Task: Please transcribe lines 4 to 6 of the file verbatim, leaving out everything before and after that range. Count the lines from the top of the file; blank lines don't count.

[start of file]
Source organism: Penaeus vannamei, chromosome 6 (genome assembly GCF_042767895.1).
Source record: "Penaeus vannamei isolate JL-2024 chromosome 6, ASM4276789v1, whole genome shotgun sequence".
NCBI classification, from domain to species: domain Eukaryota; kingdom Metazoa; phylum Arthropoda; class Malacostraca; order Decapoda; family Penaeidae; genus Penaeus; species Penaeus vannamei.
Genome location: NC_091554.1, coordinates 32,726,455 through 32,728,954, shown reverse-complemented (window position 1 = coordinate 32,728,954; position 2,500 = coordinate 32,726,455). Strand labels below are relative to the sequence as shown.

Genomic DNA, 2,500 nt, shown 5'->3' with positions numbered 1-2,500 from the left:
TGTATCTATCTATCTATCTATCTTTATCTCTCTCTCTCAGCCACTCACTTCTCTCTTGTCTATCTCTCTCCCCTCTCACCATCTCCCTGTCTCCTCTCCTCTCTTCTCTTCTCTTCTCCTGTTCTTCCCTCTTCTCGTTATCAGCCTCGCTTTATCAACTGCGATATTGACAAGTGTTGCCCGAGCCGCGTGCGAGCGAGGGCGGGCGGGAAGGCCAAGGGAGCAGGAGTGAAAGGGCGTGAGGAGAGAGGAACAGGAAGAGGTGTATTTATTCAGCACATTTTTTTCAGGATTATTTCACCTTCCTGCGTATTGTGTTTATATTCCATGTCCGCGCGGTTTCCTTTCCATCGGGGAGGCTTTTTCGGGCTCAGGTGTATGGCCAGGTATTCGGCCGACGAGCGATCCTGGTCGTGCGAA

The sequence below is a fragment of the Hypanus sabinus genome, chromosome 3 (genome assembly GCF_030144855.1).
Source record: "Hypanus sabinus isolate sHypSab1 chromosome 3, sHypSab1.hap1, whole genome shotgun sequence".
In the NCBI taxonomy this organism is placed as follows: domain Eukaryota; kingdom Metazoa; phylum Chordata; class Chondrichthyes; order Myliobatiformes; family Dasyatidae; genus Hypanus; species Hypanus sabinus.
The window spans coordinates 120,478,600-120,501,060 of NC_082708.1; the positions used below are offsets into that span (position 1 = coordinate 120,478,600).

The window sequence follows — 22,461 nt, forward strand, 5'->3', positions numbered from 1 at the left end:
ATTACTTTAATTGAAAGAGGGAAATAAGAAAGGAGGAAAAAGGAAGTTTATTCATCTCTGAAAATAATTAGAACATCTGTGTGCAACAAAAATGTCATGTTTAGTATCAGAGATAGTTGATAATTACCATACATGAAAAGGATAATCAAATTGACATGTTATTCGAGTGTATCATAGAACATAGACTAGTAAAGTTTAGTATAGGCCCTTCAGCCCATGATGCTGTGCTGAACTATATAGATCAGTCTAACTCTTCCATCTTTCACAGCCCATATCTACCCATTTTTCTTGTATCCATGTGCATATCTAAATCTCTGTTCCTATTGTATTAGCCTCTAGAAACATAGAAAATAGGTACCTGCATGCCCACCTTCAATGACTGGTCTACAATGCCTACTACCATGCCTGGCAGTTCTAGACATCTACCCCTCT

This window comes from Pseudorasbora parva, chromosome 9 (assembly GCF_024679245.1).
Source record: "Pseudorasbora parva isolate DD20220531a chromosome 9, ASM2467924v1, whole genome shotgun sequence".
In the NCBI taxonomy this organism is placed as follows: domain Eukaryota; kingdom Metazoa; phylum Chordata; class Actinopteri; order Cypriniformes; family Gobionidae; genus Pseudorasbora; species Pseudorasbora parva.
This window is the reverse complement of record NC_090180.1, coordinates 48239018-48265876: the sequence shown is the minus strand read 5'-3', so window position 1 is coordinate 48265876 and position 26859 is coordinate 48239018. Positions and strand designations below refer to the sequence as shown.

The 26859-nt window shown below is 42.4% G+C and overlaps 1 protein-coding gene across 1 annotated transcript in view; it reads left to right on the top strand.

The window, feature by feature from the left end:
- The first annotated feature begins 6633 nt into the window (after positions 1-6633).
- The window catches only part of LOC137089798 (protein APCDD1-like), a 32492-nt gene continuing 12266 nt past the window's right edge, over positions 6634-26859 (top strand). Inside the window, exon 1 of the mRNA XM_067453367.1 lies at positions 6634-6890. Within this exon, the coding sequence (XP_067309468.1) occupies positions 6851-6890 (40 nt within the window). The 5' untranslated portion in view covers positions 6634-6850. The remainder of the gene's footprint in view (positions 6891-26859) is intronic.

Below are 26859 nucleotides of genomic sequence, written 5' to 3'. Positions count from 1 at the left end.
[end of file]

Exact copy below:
Genome location: NC_091554.1, coordinates 32,726,455 through 32,728,954, shown reverse-complemented (window position 1 = coordinate 32,728,954; position 2,500 = coordinate 32,726,455). Strand labels below are relative to the sequence as shown.

Genomic DNA, 2,500 nt, shown 5'->3' with positions numbered 1-2,500 from the left:
TGTATCTATCTATCTATCTATCTTTATCTCTCTCTCTCAGCCACTCACTTCTCTCTTGTCTATCTCTCTCCCCTCTCACCATCTCCCTGTCTCCTCTCCTCTCTTCTCTTCTCTTCTCCTGTTCTTCCCTCTTCTCGTTATCAGCCTCGCTTTATCAACTGCGATATTGACAAGTGTTGCCCGAGCCGCGTGCGAGCGAGGGCGGGCGGGAAGGCCAAGGGAGCAGGAGTGAAAGGGCGTGAGGAGAGAGGAACAGGAAGAGGTGTATTTATTCAGCACATTTTTTTCAGGATTATTTCACCTTCCTGCGTATTGTGTTTATATTCCATGTCCGCGCGGTTTCCTTTCCATCGGGGAGGCTTTTTCGGGCTCAGGTGTATGGCCAGGTATTCGGCCGACGAGCGATCCTGGTCGTGCGAA